The San Diego Chargers had quite a bit of trouble stopping the run last season and even without McFadden, the Oakland Raiders bowled over the Bolts with Michael Bush.
McFadden, though, has also fared well against the Chargers in his last two games vs. them as well as against some top defenses. Once again, Run DMC is Oakland's best offensive weapon, and the Raiders need production to assist the passing game.
San Diego's front seven has great potential for 2012 with rookie Melvin Ingram giving that much-needed depth. Still, McFadden will roll over San Diego as Oakland's fast receivers keep the Chargers from keying on the ground game and constantly blitzing.
In addition, the Raiders defense has the ability to slow down Philip Rivers so as the game progresses, McFadden can take over. His first-half numbers may not dominate, but as long as the game is close, the Raiders have the advantage.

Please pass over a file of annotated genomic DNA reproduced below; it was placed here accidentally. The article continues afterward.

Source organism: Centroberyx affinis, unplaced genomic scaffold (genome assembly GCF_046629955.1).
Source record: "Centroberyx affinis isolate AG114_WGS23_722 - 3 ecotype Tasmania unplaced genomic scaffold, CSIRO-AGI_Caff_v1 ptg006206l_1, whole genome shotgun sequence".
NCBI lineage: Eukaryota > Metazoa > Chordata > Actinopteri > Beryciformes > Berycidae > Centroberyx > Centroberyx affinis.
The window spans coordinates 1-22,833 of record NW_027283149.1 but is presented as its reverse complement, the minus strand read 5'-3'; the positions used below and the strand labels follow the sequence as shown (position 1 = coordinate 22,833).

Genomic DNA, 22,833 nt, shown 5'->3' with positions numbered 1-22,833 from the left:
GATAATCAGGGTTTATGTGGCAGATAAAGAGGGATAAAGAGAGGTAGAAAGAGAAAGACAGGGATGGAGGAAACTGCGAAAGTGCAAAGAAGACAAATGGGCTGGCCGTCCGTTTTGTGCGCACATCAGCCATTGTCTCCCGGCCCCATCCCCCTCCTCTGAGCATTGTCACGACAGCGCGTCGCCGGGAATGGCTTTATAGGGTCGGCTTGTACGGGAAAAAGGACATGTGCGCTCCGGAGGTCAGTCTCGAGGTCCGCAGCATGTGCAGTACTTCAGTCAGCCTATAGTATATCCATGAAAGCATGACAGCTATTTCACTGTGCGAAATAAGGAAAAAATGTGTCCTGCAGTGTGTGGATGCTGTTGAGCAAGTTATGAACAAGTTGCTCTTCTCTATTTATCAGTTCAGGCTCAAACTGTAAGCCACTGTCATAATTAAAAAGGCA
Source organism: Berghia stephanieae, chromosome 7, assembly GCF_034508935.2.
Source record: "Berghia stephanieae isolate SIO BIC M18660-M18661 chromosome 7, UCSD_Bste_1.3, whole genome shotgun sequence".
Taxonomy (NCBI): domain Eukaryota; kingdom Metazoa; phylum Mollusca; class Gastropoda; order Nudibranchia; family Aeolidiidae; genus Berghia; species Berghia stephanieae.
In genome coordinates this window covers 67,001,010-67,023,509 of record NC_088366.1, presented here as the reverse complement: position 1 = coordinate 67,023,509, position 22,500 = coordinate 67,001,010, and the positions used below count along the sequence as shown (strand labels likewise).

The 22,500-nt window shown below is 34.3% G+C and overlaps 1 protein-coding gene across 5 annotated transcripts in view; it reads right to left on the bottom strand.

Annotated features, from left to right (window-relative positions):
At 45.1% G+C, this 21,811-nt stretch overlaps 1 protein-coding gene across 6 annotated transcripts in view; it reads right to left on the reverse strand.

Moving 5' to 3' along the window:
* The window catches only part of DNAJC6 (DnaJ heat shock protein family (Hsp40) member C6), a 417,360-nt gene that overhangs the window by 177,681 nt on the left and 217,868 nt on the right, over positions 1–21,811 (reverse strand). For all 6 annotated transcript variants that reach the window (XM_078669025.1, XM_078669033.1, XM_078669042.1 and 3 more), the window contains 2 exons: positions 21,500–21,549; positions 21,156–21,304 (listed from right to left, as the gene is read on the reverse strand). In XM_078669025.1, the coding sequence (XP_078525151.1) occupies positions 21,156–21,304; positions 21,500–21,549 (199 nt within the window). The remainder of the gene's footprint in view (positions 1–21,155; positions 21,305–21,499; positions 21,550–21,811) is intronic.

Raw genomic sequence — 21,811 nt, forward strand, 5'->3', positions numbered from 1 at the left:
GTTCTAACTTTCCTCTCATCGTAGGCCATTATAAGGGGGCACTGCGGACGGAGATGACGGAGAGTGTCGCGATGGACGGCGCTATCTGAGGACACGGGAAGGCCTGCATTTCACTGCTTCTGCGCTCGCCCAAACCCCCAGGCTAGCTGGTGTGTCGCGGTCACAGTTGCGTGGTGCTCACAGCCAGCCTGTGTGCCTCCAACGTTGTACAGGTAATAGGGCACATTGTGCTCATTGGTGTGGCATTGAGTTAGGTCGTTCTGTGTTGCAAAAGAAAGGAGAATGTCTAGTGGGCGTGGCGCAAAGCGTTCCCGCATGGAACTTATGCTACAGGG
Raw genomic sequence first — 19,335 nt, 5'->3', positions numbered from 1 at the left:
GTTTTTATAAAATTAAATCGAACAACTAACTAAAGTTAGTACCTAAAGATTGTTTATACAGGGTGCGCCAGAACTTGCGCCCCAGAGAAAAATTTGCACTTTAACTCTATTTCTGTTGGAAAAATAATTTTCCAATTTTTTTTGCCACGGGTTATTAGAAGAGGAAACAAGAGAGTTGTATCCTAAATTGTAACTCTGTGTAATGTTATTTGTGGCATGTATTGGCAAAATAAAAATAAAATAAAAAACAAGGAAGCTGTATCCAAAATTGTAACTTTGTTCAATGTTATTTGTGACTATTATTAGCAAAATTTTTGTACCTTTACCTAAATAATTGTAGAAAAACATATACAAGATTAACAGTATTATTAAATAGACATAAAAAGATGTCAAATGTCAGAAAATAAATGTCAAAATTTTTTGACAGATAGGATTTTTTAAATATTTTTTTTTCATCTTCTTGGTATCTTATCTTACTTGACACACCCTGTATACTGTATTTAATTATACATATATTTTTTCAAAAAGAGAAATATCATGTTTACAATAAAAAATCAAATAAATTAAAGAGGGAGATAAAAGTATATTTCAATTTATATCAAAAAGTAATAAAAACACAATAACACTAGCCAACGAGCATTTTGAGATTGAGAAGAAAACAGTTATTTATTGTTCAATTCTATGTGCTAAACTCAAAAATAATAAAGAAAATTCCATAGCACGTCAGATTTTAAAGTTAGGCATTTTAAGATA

McFadden gets better as any game continues and the Chargers still have to prove they can consistently stop the run. Regardless of the passing attack, Oakland always seems to slam on the ground quite well, and feeding McFadden is the Raiders' best option no matter what.
1. LeSean McCoy, Eagles (at Browns)
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The Cleveland Browns ranked No. 10 in overall defense last season.
Too bad this was a drastically overlooked ranking, because the Browns were No. 30 against the run and allowed 4.4 yards per rush.
It's a major reason why Cleveland lost more than a few close games in 2011 and the Browns struggled to win the time-of-possession battle (went 5-11 regarding possession battle).
So LeSean McCoy is no surprise at No. 1 for Week 1, because the Philadelphia Eagles have an explosive offense that will move all over Cleveland. Now, the Browns do have a stud linebacker in D'Qwell Jackson, and Jabaal Sheard and Frostee Rucker also make for solid front-seven complements.
Unfortunately for Cleveland, Philly's dynamic offense will take advantage of any single-coverage matchups, and Michael Vick's mobility alone will cause problems. If the Browns key in on McCoy, that only makes the coverage more vulnerable.
Philadelphia's strongest offensive area in 2011 was feeding McCoy and Cleveland's weak point was defending the run. This is a battle of polar opposites which vehemently favors Philly and there's no reason why McCoy can't slice through, over and around Cleveland's front seven.